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2019 JUNO nominees to march in protest of changes to Ontario Autism Program

2019 JUNO nominees to march in protest of changes to Ontario Autism Program
Protesting changes to the Ontario Autism Program (Photo: Twitter)

We received this press release earlier from our friends at Webster Media Consulting. Obviously nothing to do with Canadian hip-hop, but an issue impacting a lot of people in the Canadian hip-hop community.

Splash’N Boots are popular children’s entertainers based in Ontario who are nominated for Children’s Album of the Year at the 2019 JUNO Awards. They’ll be marching alongside kids and parents to protest recent changes to the Ontario Autism Program.

The protest will take place Thursday, March 7, 2019 at 11 a.m. at Queen’s Park in Toronto. There’s still plenty of time for members of the hip-hop community to get involved. Here’s the press release that was issued.

2019 JUNO nominees to march in protest of changes to Ontario Autism Program

2019 JUNO nominees Splash’N Boots

Splash’N Boots to march with children and families at Queen’s Park in protest of surprise one-size-fits-all changes to the Ontario Autism Program


Popular Ontario children’s entertainers and 2019 JUNO nominees Splash’N Boots (Nick Adams and Taes Leavitt, respectively) have formally announced they intend to march alongside children and families on Thursday, March 7, 2019 at 11 a.m. at Queen’s Park in Toronto in protest of the recent changes to the Ontario Autism Program. [Facebook event here:]

“We support the children and families affected by the Ontario government’s cuts to autism funding in Ontario. The recent announcement of changes to the Ontario Autism Program leaves families on the hook for more money for costly treatment for their children beginning April 1, in less than two months time. The one-size-fits-all approach of the new program that allocates the same amount of standard funding to children whose autism is mild to those who are in need of intense Applied Behavior Analysis therapy is ineffective and will put direct financial strain on families and education providers in Ontario. We ask that the government unfreeze the waitlist and resume services as before while consultation for a more effective solution for autism funding in Ontario can be defined.”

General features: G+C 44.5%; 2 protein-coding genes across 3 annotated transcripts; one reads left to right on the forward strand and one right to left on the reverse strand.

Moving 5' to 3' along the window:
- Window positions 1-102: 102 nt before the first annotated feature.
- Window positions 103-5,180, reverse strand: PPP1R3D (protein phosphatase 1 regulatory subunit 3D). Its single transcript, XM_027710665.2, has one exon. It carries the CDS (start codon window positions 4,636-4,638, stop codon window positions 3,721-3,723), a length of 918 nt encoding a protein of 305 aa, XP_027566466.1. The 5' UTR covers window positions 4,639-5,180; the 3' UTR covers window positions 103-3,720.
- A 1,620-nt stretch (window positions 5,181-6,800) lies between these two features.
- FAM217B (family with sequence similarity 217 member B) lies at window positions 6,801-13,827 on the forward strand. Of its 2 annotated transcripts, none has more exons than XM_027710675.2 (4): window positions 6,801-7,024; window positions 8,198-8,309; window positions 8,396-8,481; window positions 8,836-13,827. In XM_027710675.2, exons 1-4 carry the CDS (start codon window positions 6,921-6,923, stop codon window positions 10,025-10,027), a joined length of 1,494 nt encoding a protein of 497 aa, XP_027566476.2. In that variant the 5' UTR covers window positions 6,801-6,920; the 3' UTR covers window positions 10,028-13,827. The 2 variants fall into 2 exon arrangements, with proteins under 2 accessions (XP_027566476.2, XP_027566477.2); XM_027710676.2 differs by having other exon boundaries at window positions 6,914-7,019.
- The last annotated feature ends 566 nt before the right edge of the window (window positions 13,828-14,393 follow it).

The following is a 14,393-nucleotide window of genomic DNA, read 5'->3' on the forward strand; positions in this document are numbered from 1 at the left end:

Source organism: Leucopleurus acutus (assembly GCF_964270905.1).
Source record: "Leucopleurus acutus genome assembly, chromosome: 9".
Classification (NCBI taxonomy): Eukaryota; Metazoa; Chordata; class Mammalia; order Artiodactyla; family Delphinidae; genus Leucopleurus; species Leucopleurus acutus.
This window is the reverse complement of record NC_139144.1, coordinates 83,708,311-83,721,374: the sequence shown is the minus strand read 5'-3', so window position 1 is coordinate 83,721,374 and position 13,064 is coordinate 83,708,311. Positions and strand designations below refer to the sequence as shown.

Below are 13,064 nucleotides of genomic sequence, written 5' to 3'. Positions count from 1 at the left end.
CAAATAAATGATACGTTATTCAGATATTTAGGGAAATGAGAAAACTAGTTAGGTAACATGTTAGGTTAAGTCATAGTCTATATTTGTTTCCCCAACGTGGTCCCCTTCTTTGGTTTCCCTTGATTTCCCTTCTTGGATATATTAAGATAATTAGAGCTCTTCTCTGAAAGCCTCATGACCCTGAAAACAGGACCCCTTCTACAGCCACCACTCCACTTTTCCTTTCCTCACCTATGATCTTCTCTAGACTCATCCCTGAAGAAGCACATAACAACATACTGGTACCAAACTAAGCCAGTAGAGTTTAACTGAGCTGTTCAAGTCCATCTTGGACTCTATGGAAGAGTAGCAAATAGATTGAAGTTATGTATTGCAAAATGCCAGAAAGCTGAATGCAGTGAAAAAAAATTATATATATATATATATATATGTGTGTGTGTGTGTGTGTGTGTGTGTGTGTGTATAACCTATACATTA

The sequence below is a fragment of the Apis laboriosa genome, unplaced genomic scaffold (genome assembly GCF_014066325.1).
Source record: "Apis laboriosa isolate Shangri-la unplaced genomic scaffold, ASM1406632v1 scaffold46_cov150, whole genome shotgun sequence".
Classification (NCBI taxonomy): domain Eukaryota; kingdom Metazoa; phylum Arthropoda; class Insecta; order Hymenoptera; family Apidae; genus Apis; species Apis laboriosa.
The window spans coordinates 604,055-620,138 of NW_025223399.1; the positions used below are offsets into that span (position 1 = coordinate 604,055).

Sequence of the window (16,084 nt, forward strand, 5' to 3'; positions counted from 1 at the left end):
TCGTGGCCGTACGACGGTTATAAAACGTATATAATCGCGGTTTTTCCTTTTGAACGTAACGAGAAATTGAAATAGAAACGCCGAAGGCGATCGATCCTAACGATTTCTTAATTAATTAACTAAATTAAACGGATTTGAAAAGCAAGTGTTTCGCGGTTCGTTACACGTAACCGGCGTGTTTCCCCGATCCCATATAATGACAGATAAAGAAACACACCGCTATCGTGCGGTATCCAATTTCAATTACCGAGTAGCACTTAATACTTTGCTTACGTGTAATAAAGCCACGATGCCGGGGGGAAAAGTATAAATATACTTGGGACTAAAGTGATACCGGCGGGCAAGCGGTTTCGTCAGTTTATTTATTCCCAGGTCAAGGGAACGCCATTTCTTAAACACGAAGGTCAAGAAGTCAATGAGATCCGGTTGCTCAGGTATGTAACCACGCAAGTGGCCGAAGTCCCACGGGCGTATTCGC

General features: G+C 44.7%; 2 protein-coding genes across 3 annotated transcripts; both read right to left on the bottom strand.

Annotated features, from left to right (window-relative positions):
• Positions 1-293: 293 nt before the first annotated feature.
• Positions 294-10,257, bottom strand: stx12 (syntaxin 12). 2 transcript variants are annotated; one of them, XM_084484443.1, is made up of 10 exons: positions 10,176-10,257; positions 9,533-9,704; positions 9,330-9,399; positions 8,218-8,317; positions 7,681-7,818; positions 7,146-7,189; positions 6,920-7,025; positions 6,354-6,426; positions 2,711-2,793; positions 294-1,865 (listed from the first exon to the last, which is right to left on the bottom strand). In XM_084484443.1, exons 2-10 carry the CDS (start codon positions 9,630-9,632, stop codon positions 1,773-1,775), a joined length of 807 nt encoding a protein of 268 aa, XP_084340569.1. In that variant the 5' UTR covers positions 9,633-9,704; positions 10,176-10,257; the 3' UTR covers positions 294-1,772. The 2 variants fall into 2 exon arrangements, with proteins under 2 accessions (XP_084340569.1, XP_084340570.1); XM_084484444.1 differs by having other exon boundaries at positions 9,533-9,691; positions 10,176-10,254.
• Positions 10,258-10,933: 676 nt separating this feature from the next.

Currently, the state of support for children with autism who require therapy services is largely unregulated. The government needs to look at building a strong regulated foundation for these services, including drafting codes of conduct, standardized rates, and professional standards of practice. Using the U.S. insurance industry as a model (who have already begun to standardize costs for autism therapies), these standard rates could help streamline the fluctuating fees in Ontario. Creating secure funding opportunities for those working in education who are working with autistic children to have Applied Behavior Analysis as part of their core competencies should also be considered and implemented.

Families affected by autism are often faced with changing their entire lives to be able to afford care and therapy for their children and therefore need a full picture solution for the infrastructure of care for their children. This includes help from the government to subsidize and fund therapy as well as regulating the care industry directly working with those in need.

Splash’N Boots’ Yellow and Blue Crew (the name given to the families and fans of the music group) includes many children on the autistic spectrum. The group sets up personalized meet and greets for all children on the spectrum and their families. In 2016, they launched and supported a penpal club for kids with autism called Lucas’ Letters, imagined by one of their forever fans called Lucas. They work with families to create special visits for autistic children who may not be able to come to participate in the live show environment. This week they performed for kids at the St. Ursula Elementary school in Brampton, Ontario. The classroom of six autistic kids reacted enthusiastically to the time spent with them.

Autism cannot simply be an item to be dealt with on a budget line. These are real people that we meet every week. Each of these children deserves the right to specialized treatment. We have seen firsthand what happens when they are given the support that they need to reach their full potential.”

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